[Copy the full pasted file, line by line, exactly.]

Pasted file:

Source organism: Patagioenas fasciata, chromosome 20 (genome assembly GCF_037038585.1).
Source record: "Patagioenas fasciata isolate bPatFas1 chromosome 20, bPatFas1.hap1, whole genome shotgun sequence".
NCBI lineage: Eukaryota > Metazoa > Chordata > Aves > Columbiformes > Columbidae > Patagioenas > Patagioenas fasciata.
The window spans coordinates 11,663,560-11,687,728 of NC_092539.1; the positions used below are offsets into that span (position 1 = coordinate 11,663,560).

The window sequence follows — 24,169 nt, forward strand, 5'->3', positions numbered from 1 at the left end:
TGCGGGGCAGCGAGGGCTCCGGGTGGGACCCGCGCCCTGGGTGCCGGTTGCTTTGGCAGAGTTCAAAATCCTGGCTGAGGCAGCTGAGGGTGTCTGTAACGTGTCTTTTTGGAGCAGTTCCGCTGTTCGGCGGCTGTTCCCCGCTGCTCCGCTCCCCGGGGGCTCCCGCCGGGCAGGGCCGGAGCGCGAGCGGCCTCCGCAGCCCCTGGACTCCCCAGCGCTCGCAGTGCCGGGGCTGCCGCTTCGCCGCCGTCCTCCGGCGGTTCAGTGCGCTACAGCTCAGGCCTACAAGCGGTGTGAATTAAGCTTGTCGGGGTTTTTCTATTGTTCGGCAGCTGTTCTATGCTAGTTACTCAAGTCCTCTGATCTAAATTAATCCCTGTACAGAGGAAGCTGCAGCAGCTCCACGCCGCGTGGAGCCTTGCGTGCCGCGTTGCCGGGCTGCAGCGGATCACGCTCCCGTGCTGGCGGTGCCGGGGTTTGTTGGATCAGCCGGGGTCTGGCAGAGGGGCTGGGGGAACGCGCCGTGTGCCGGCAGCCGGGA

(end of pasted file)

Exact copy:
Source organism: Patagioenas fasciata, chromosome 20 (genome assembly GCF_037038585.1).
Source record: "Patagioenas fasciata isolate bPatFas1 chromosome 20, bPatFas1.hap1, whole genome shotgun sequence".
NCBI lineage: Eukaryota > Metazoa > Chordata > Aves > Columbiformes > Columbidae > Patagioenas > Patagioenas fasciata.
The window spans coordinates 11,663,560-11,687,728 of NC_092539.1; the positions used below are offsets into that span (position 1 = coordinate 11,663,560).

The window sequence follows — 24,169 nt, forward strand, 5'->3', positions numbered from 1 at the left end:
TGCGGGGCAGCGAGGGCTCCGGGTGGGACCCGCGCCCTGGGTGCCGGTTGCTTTGGCAGAGTTCAAAATCCTGGCTGAGGCAGCTGAGGGTGTCTGTAACGTGTCTTTTTGGAGCAGTTCCGCTGTTCGGCGGCTGTTCCCCGCTGCTCCGCTCCCCGGGGGCTCCCGCCGGGCAGGGCCGGAGCGCGAGCGGCCTCCGCAGCCCCTGGACTCCCCAGCGCTCGCAGTGCCGGGGCTGCCGCTTCGCCGCCGTCCTCCGGCGGTTCAGTGCGCTACAGCTCAGGCCTACAAGCGGTGTGAATTAAGCTTGTCGGGGTTTTTCTATTGTTCGGCAGCTGTTCTATGCTAGTTACTCAAGTCCTCTGATCTAAATTAATCCCTGTACAGAGGAAGCTGCAGCAGCTCCACGCCGCGTGGAGCCTTGCGTGCCGCGTTGCCGGGCTGCAGCGGATCACGCTCCCGTGCTGGCGGTGCCGGGGTTTGTTGGATCAGCCGGGGTCTGGCAGAGGGGCTGGGGGAACGCGCCGTGTGCCGGCAGCCGGGA